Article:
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THE LAW AND PUBLIC WORKS by John Lisenko Doing “the right thing” isn’t enough – it has to be done legally. The laws of physics govern how we perform the.

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Presentation on theme: "THE LAW AND PUBLIC WORKS by John Lisenko Doing “the right thing” isn’t enough – it has to be done legally. The laws of physics govern how we perform the."— Presentation transcript:

1 THE LAW AND PUBLIC WORKS by John Lisenko Doing “the right thing” isn’t enough – it has to be done legally. The laws of physics govern how we perform the “mechanical” part of our job – the legal framework provides us with direction on what standards we will be held to in performing it.

2 The Legal Framework State law (particularly important to General Law cities) embodied in codes, e.g. government code, streets and highways code, public contract code, labor code Local ordinances Rules and regulations promulgated by various federal, state and county agencies Rules and regulations tied to specific forms of funding (usually federal or state) Legal precedent (usually encountered in drainage law)

3 THE CITY ATTORNEY AND THE PUBLIC WORKS PROFESSIONAL Contract vs. “In House” City attorneys: Contract: Will generally be an employee of a law firm with access to other lawyers and legal staff. Will be strong in one area of municipal law, but not all. Time is $$$ - to keep billings down you will be asked to do a lot of prep work (this is good – you get to influence opinion this way!)

4 THE CITY ATTORNEY AND THE PUBLIC WORKS PROFESSIONAL (cont’d) “In House” Attorney – Serves at the will of the Council or may be elected. Will have a broader knowledge of municipal law. May be more proactive and stray outside strict legal lines and advise you how to do your business. On salary, if he/she likes public works, will spend a lot of time in your shop.

5 HOW TO WORK WITH YOUR ATTORNEY Tell the whole story – it will save time in the long run. Research applicable law yourself before asking questions. Recognize grey areas and push to avoid always getting conservative opinions. Seek second opinion if you have doubts about the first.

6 Immunity, Liability and You Generally, if you stay within the scope of your job and avoid getting involved in actual fraud, corruption or malice, you will be either immune from liability, or in the worst case provided with a defense by your employer. The City is not liable for dangers created by properly- and reasonably-approved designs for public property (design immunity). The immunity can be lost if conditions that changed since the design’s approval have rendered the design unreasonable.

7 Immunity, Liability and You (cont’d) Emergency declarations broaden immunity and protection from liability, unless gross negligence is involved. Seek out information about immunity and liability before being confronted with the issue (read the law, talk to your city attorney, ask your manager to set up a workshop.)

8 Woops, we’ve been sued! Remember, if it’s a public works issue, you probably know more about it than anyone else involved. Knowledge can be power if used sparingly and judiciously. Remember: Engineers are about doing the right thing – the legal process is about winning and losing. Listen to your attorney!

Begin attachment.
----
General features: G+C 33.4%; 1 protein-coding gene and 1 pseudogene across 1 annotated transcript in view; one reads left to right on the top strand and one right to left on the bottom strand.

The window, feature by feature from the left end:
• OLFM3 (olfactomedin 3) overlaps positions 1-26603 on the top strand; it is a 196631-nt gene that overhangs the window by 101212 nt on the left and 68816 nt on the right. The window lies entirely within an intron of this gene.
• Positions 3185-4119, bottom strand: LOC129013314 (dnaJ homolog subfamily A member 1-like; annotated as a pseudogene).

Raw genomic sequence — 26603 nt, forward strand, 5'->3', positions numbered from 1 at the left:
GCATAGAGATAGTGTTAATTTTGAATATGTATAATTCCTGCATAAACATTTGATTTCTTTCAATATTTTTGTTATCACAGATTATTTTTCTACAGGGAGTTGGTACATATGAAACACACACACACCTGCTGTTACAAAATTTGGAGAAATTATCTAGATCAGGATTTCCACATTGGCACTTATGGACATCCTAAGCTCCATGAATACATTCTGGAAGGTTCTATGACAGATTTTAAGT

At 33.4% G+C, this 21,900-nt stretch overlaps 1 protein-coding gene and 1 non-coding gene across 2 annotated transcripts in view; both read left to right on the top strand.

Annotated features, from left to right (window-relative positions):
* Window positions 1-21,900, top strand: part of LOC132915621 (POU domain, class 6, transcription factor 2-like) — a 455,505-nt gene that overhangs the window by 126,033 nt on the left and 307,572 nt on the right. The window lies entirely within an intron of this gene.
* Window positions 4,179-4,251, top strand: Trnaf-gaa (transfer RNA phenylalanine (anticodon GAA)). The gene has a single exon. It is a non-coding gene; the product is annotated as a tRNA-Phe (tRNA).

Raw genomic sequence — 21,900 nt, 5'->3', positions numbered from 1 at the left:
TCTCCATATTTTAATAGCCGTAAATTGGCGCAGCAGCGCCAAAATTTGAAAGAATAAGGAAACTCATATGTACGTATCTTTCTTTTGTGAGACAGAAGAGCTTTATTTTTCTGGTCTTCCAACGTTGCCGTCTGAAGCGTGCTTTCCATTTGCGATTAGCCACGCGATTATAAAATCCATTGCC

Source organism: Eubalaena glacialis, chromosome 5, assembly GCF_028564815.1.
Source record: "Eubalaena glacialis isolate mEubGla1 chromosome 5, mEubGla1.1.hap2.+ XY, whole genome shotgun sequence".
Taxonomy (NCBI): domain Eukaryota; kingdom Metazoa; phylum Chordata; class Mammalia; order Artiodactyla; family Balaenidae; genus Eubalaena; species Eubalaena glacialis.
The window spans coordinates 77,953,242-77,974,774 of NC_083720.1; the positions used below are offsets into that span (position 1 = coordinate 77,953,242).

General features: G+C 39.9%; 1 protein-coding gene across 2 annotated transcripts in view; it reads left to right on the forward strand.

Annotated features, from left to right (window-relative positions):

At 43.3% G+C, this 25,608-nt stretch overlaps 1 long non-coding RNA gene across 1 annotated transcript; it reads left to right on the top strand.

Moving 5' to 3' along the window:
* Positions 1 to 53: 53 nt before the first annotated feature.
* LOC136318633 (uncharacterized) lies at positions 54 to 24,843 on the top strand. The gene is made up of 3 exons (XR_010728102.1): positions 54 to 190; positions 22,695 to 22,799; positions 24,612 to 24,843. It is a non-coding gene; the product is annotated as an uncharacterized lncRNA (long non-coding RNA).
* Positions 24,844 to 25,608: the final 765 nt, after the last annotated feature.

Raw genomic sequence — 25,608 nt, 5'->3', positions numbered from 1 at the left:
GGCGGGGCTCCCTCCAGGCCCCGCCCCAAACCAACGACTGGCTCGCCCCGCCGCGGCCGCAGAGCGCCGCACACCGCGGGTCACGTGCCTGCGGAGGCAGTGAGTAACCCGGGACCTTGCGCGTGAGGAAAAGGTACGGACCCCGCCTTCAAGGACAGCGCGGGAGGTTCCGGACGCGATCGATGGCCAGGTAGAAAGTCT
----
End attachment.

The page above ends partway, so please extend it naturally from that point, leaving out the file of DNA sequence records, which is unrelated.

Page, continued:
9 The Law and Purchasing and Contracting It’s not your money – be able to show you spent it legally and prudently! Most purchasing regulations are developed at the local level and embodied in local ordinances and codes. For General Law cities, contracting is regulated by the Public Contract Code.

10 Purchasing and Contracting (cont’d) Write good contracts. This isn’t taught anywhere, nor is it written in the law – Pay attention to insurance, bonding, and payment clauses. Seek out good examples of contracts written by others. Most contract related claims are the result of deteriorated relationships between owner and contractor.

11 CEQA, Corps of Engineers Permits and Other Regulations Primary concern is the “public process” and avoiding controversy is the name of the game. Asking permission vs. asking forgiveness (you may get away with the latter, but only once – after that you’re on the list!)

12 Other Legal Issues in PW Employment law – get to know your Human Resources department – work in concert, not against each other. Environmental regulations – the fact that your project is in the “public good” doesn’t give you a blank check. Development law – Subdivision Map Act

13 The Law and Public Works or Things That Will Get You Fired Sex/Sexism Sex on the job Porn/e-mail Hostile work environment Racism Ethnic slurs Unequal treatment Other Discrimination Religion Age Country of Origin

14 Things That Will Get You Fired (cont’d) Theft Property Credit card abuse Phony expense reports Private use of public resources Conflict of Interest Bribes Trips paid by consultants Contracts with family members Insider information

15 Things That Will Get You Fired (cont’d) Safety Pollution Disposal of hazardous materials Failure to follow safety rules Stories on the front page of newspapers

16 If you don’t like the law… Work to change it --- local ordinances can be changed andstate law can be changed through new legislation. It’s not easy – many laws affecting Public Works are written to satisfy strong lobbying interest groups (contractor associations, labor unions, environmental activists, development interests, etc.) Best opportunity – work through the League of California Cities.

17 SUMMARY, Q&A Good reference for State Law is Learn the law, but also learn how it’s applied by reading legal opinions rendered in public works-related cases. It’s not all black and white, and the more you know, the more comfortable you’ll be in the grey areas.

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